Proceedings of The World Conference on Social Sciences
The Power of Myth: A Case for a Woman Pope
No matter how bizarre and unreal myths maybe they embody extraordinary power and influence. Undoubtedly, myths also possess some measure of historical authenticity. One of the first women in western history to be cloaked in the mantle of fame and mystery was Mary Magdalene. She emerges as a semi-mythical figure. However, judging by the spiritual message of love she instils into the hearts of millions of Christian believers, and by viewing the thousands of works of art evoking her supposed attributes, deeds and influence, and in surveying the numerous churches, convents and other religious orders erected in her honor as their patron saint, one can say that her shadow bridges the divide between myth and history. In my research I find it doubtful whether the disciples would have had the courage to continue advancing the cause of Christianity without Mary. in the wake of Christ’s death, Christianity sank to its lowest point; and would either have vanished or become just another marginal Jewish sect. It was due to Mary’s charisma and fortitude that empowered Christianity with the tools to persevere. The Magdalene phenomenon lingered on as a growing threat to the Church. How else can we explain the extreme measures the Church eventually took in expunging her memory? Branding the Magdalene myth with sin aided in negating the gender equality ethos of the early apostolic church and justifying the authorization of the Petrus pope dynasty.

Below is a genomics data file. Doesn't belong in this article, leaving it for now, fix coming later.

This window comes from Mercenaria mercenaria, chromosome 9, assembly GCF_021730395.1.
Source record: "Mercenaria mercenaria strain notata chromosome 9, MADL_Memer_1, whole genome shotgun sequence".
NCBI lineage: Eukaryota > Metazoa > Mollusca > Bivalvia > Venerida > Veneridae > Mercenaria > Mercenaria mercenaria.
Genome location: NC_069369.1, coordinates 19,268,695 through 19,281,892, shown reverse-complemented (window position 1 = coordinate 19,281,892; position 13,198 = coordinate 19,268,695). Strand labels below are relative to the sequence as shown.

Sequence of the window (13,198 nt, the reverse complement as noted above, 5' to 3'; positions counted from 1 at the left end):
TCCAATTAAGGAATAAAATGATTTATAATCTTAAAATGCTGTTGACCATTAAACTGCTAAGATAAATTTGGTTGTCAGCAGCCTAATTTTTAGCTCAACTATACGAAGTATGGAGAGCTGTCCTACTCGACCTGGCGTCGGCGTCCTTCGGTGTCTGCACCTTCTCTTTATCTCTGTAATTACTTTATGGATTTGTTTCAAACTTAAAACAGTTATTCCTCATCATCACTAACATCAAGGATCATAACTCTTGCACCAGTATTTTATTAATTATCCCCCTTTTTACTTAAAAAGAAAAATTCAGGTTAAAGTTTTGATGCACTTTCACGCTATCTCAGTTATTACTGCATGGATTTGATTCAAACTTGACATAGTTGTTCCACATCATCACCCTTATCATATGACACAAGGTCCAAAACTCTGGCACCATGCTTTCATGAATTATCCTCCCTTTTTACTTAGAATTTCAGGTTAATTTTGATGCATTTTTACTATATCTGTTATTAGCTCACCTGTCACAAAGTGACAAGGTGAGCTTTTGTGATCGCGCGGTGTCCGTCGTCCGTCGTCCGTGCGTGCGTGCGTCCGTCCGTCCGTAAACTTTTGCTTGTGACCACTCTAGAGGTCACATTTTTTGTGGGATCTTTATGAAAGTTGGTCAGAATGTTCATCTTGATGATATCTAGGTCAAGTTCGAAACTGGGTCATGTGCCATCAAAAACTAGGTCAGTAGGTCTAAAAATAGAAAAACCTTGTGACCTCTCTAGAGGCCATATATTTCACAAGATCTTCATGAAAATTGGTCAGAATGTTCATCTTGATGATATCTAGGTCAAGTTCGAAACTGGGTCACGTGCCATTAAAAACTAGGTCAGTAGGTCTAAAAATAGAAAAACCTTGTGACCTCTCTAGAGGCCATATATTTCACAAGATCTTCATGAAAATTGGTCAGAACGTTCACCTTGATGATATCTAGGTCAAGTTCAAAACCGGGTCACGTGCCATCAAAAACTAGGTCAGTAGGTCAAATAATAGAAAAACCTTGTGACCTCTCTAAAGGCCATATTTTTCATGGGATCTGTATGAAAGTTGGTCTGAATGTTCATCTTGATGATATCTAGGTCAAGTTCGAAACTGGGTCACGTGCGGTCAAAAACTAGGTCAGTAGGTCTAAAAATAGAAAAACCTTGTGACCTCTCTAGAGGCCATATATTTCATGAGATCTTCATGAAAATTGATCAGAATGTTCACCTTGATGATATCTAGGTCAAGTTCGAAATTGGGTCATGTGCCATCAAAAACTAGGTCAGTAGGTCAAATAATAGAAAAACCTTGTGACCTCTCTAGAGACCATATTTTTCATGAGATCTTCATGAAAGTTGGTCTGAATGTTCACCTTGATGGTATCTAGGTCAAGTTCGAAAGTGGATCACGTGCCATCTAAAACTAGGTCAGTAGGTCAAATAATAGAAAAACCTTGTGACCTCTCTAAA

Keywords: Mary Magdalene, myths, Christianity, papacy, history.